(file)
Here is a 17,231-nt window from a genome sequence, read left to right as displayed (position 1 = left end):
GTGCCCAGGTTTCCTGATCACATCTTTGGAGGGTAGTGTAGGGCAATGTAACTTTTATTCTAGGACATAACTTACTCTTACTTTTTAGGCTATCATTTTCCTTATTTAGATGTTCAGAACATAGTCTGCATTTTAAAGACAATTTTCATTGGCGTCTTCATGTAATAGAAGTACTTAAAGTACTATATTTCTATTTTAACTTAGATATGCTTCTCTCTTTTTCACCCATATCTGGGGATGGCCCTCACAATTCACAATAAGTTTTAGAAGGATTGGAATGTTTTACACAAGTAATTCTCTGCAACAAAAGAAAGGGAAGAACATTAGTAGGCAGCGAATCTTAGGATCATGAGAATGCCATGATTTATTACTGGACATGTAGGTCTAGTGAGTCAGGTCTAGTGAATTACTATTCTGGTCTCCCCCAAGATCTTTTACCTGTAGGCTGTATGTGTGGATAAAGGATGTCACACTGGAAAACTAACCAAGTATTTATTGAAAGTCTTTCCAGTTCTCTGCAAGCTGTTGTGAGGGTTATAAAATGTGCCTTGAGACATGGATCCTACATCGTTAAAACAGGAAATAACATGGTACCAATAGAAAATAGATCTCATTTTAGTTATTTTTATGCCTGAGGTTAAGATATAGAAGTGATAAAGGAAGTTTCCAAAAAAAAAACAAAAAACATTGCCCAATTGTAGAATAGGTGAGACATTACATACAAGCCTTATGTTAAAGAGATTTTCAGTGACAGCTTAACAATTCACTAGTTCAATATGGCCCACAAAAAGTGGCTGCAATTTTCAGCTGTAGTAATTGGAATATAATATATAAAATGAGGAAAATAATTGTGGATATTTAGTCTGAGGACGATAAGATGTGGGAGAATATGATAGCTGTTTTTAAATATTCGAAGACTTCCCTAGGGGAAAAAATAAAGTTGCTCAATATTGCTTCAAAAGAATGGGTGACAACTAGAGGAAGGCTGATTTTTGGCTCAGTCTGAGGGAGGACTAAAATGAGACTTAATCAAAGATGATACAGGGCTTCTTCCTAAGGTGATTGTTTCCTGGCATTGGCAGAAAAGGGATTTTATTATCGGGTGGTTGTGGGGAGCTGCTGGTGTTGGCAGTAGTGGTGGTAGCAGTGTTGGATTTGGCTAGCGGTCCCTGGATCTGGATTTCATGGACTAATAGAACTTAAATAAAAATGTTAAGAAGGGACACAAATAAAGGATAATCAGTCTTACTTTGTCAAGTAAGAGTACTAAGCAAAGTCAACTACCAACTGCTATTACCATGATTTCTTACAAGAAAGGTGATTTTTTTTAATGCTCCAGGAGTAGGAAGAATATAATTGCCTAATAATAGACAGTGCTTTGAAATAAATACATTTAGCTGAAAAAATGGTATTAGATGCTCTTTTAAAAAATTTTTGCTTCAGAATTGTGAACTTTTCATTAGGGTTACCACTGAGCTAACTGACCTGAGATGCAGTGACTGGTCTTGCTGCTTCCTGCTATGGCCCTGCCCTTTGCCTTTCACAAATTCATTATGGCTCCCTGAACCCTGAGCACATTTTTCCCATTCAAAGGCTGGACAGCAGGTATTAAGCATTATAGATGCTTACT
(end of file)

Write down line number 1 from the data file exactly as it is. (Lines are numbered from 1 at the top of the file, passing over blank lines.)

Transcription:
Here is a 17,231-nt window from a genome sequence, read left to right as displayed (position 1 = left end):